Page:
What does it mean to be “connected” in Asia, the world’s most populous region? From hyper-connected Hong Kong and Singapore to disconnected North Korea, several billion people have several billion difference Internet experiences.
Hence the San Francisco Technology Salon question: Is the Asia-Pacific Region Leading in Internet Connectivity? The conversation mainly focused on regions that were not hyper-connected, their barriers to technology advancement, and what technologies and development experts could do to reduce the barriers.
Places like Pacific island nations are a difficult business environment for connectivity. They are remote and with low population densities, not as economically viable for expensive connectivity equipment. There is some progress with undersea fiber optic cables as a way to connect the islands at lower costs than using expensive satellite connections, but more can be done.
Located next to prosperous neighbours, Cambodia doesn’t have a location problem, but it does have other issues. People struggle with text input because technology made outside of the country doesn’t always offer Khmer-language keyboards. Even when the technology does have Khmer support, over 25% of the adult population is illiterate. Digital illiteracy is even higher.
These examples above of environmental difficulties and a lack of culturally-sensitive technology shows just how apart Silicon Valley can be from the needs of communities around the world. As someone from the Technology Salon said, the “we need to focus on user adoption.”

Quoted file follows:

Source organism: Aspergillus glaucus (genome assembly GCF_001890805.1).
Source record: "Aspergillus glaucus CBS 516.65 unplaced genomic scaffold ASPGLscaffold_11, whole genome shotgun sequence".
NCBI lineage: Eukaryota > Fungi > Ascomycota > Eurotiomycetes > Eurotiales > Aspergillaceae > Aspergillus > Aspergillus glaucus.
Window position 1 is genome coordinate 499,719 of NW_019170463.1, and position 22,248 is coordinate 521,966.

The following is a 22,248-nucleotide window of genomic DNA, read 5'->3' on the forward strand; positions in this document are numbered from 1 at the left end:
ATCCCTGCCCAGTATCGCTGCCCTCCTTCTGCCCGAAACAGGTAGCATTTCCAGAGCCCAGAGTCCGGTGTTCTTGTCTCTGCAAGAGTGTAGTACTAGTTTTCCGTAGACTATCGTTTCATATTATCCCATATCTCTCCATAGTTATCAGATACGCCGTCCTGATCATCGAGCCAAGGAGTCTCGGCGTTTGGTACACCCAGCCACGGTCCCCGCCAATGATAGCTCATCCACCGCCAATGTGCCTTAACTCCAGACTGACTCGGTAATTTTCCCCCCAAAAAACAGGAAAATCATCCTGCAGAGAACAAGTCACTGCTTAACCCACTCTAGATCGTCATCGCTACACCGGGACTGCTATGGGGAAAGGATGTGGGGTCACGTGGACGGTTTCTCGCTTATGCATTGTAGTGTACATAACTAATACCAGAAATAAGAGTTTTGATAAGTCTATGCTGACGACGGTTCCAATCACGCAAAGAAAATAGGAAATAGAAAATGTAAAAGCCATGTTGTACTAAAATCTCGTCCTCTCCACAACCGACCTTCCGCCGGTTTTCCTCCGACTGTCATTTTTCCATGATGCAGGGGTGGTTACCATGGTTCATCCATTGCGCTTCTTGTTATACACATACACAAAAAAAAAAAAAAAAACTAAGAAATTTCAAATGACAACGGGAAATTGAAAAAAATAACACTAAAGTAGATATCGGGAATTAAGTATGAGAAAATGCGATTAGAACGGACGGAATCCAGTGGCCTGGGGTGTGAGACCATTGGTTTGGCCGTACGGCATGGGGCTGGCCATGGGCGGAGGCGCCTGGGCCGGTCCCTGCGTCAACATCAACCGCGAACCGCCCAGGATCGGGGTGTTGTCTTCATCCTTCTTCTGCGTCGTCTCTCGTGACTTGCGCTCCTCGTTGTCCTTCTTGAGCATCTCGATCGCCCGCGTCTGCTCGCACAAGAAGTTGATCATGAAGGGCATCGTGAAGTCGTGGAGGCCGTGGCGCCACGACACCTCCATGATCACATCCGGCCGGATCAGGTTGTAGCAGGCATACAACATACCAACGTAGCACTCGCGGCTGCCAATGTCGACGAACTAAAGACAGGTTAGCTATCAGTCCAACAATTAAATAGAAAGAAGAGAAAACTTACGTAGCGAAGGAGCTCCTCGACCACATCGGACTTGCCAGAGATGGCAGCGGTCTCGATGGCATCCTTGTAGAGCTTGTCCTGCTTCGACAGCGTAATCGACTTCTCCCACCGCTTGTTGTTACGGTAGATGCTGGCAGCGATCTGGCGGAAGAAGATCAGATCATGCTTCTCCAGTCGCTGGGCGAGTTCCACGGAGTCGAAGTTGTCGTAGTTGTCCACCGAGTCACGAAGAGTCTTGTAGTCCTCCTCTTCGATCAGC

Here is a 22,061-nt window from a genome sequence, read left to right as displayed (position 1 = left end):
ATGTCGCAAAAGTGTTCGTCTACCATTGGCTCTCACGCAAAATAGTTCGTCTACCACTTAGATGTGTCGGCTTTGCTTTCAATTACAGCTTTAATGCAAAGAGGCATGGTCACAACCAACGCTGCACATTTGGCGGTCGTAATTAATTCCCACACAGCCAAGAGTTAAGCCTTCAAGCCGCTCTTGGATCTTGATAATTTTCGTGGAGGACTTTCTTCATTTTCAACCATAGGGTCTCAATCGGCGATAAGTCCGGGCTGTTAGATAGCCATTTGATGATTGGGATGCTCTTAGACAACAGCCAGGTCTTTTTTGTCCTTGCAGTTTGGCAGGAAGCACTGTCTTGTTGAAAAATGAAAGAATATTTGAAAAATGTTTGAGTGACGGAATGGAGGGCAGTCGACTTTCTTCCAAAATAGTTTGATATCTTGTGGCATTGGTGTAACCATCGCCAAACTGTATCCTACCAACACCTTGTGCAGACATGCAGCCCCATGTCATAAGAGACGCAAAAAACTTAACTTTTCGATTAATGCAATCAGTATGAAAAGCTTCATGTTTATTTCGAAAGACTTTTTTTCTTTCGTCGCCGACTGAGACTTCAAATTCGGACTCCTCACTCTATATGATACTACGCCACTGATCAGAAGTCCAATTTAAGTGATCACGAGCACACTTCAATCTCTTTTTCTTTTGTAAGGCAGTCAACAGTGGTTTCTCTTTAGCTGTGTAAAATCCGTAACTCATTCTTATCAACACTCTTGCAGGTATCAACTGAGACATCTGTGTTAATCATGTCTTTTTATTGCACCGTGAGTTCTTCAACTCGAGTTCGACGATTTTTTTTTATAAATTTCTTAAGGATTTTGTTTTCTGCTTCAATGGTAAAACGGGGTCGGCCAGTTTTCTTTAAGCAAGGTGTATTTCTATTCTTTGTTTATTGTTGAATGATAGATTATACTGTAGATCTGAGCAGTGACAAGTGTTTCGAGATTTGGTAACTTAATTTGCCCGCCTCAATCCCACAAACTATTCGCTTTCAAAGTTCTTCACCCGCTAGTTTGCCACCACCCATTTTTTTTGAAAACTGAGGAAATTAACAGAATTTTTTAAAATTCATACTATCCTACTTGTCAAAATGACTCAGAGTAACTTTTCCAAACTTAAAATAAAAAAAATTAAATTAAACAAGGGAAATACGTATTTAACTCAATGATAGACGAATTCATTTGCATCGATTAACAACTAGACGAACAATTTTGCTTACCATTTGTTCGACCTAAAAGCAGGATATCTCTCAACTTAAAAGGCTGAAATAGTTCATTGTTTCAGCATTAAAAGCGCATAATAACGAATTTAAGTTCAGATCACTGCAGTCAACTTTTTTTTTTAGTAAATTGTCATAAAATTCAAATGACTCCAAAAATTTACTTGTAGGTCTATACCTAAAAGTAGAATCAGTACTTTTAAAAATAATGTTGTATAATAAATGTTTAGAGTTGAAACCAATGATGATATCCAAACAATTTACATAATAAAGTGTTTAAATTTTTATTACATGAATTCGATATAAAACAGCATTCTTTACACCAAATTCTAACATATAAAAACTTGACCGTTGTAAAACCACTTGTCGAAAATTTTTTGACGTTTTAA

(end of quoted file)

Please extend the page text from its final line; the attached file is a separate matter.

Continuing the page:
Too often the technology adoption conversation is focused on lowering the price of devices or connectivity. Yet affordability is just one piece of access and adoption. In addition to addressing “Can I afford it?”, one also has to answer “But why would I buy it?” As another participant said, there are many “artificial attempts” to get user adoption that are not grounded in the user realizing a need, but in the seller trying to create a fake one.
The tools of Silicon Valley shouldn’t be casually inserted into the Asia-Pacific region. Developers will find this approach to be very ineffective. Instead, they need give an extreme amount of attention to local language and environmental needs first.
I fiercely believe that technology needs to be created from the very beginning with local cultural and language needs in mind. As a resident of The Bay Area, it is easy to hear technologists talk about how users need to adapt to new technologies. The opposite should be happening.
Technological entrepreneurs should be spending more time at the local level first imagining how their products could be used – and would even want to be used – by communities, before even building their software. With this is mind, small communities in Asia, the Pacific region, and around the world can finally have their needs meet from day one.
By Jana Melpolder, a social media and marketing consultant in San Francisco.